JIM: Excellent. Ishan, do you have a view on that?
ISHAN: Sure. So, Jim—it’s somewhat differentiated in unique as a PE fund. Our single LP status allows us to go across a really large value creation opportunity, where everything for us starts with an idea. Ideas get incubated through a six month very vigorous value creation thesis. Once ideas are incubated, we then will acquire portfolios into the incubated entity. We tend to be very vertically-focused and within verticals uh focused on solving high value, high urgency, use cases. In this ideation to incubation process, we typically have a very large network of entrepreneurs and residents and consultants that help us in validation of the set opportunity. And the set opportunity has a positive validation. It’s these EIRS and consultants that get significant CXO roles at our portfolio companies. Other than that, we constantly kind of cultivate a talent ecosystem, either by looking at portfolio companies that we have exited, keeping in very one-touch with the CXOs at those port-Co’s, folks that have worked with—we obviously have faith and confidence in them. And then ensuring that we are incredibly well networked out uh within the ecosystem within what goes, what are, what’s the competitive landscape. Looking at market maps, looking at movements of key executives. A lot of it also tends to be what can we do opportunistically.

JIM: Love it. Susan, do you want to offer your thoughts and also maybe kind of double-clicking on best practices or certain kind of, you know, hygiene around doing these things in a more scalable way that you’ve kind of either developed yourself or maybe picked up along the way?

SUSAN: You know, as far as if we look at an individual company, and say, even a new acquisition, um, you know, there’s certainly the CEO’s view on existing talent. And what we ask that CEO to do is to leverage the best practice we have, which is—and it’s not only at TCV, it’s quite broad, as far as the best practice goes—but a non-nine box to really assess and look at the potential and performance of the individuals within that exact team. So, we’ll have a CEO do that process. And then concurrently, we’ll also have our internal team assess that exact team. And so, we’ll do a little bit of a data sharing and comparison to see, you know, and ensure we’re really looking at—through the lens of both that operator at the company as well as at the PE firm—how is the strength of the talent. And then once we’ve done that, I think it’s coming up with a game plan on those that can scale. And unfortunately, some may not. So, that’s the best practice that we use to assess talent. But certainly, at the end of the day, you know, not only cultivating the existing talent we have. And looking for opportunities, especially those rising stars, that we can promote continue to challenge them. Either within the portfolio company—or obviously, we’ve got a broad portfolio base that we can place execs. With the goal of retention of those-of those key players.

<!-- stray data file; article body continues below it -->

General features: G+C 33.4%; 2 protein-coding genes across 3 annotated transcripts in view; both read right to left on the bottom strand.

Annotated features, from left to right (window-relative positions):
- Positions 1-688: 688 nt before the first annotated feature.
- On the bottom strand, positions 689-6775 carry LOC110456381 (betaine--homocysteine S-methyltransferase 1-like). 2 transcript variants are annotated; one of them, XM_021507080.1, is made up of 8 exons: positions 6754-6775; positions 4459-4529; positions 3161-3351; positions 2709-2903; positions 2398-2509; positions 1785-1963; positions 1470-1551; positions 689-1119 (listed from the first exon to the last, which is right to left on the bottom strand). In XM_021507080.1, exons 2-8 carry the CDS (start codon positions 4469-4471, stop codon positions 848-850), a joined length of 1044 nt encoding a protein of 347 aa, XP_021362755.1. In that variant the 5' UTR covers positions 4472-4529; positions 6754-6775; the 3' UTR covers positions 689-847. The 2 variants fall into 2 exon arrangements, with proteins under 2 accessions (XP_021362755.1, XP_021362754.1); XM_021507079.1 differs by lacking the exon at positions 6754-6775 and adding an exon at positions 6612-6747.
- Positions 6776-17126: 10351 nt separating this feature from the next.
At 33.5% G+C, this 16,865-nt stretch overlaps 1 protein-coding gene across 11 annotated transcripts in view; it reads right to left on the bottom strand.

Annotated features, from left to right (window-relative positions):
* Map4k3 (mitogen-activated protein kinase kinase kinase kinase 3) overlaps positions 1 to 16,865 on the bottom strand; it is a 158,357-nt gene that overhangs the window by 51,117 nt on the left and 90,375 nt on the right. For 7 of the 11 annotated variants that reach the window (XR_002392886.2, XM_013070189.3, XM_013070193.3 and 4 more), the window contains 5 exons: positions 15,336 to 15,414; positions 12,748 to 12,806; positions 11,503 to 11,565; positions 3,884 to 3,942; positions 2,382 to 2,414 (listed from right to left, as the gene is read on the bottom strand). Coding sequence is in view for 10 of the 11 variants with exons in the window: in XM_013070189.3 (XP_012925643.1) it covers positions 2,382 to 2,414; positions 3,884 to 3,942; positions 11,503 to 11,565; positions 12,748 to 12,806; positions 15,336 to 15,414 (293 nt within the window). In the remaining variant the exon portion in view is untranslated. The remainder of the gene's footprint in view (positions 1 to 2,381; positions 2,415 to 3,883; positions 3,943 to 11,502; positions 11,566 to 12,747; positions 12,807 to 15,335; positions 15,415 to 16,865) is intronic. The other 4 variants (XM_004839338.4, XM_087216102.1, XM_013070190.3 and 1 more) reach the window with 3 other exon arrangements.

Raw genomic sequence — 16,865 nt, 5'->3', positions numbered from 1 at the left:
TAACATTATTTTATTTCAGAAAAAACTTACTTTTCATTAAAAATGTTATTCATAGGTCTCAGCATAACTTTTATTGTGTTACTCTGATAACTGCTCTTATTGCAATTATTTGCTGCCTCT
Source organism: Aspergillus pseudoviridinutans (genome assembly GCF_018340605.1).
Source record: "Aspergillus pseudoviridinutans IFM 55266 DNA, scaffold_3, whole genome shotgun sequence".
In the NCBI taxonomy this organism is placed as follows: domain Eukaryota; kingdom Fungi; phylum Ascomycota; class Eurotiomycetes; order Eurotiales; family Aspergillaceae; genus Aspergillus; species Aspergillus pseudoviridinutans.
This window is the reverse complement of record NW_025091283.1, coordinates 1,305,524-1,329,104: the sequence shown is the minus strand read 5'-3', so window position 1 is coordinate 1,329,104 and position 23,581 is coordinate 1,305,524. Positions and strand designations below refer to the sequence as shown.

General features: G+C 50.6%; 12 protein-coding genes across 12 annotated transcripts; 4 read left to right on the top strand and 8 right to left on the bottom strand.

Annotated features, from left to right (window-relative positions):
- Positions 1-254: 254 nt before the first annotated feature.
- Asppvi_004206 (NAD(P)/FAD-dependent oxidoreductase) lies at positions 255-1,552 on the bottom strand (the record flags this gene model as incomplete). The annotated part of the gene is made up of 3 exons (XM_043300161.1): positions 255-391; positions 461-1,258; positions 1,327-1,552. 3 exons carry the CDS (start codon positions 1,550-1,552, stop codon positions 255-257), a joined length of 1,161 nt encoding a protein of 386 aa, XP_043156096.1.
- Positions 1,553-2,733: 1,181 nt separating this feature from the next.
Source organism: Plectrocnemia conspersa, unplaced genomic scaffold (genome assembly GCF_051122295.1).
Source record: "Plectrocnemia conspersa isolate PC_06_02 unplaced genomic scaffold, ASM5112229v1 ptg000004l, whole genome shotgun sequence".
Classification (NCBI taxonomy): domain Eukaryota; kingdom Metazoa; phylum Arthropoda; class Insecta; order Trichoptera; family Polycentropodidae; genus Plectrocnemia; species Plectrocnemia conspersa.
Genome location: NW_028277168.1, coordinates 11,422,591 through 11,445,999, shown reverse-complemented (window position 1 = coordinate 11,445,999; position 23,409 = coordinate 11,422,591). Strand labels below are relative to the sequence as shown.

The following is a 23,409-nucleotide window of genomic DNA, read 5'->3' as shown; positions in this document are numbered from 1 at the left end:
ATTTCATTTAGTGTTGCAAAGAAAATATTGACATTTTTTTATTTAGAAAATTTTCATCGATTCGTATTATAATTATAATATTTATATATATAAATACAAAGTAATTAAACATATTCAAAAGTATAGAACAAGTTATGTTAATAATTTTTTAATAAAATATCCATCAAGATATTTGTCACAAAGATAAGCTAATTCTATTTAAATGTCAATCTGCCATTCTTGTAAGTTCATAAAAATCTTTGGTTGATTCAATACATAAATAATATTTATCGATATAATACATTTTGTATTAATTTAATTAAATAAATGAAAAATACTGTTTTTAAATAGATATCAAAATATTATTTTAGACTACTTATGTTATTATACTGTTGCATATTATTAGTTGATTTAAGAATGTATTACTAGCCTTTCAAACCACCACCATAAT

But also, outside, we all have individual networks. And what I saw both at my prior firm, and at my current firm is—unless you have someone that’s really bringing that those siloed networks to the forefront, and putting it as a priority that we need to reach out to them on an ongoing basis. One of the things that we did pre-COVID was if we were going to go have some execs from our firm in a certain city, perhaps we would meet with those execs that we were cultivating that relationship with. Obviously, during COVID, not an applicable activity. That being said, it is that constant touchpoints to ensure that you stay on their radar, and vice versa. So, it’s definitely a concerted effort and one that that a firm needs to commit to putting the time and effort to not only pull together what that list of prospects and great talent looks like, but also how do we how do we kind of build that and ensure that we’ve got them keeping TCV and whatever form you may be a part of as top of mind.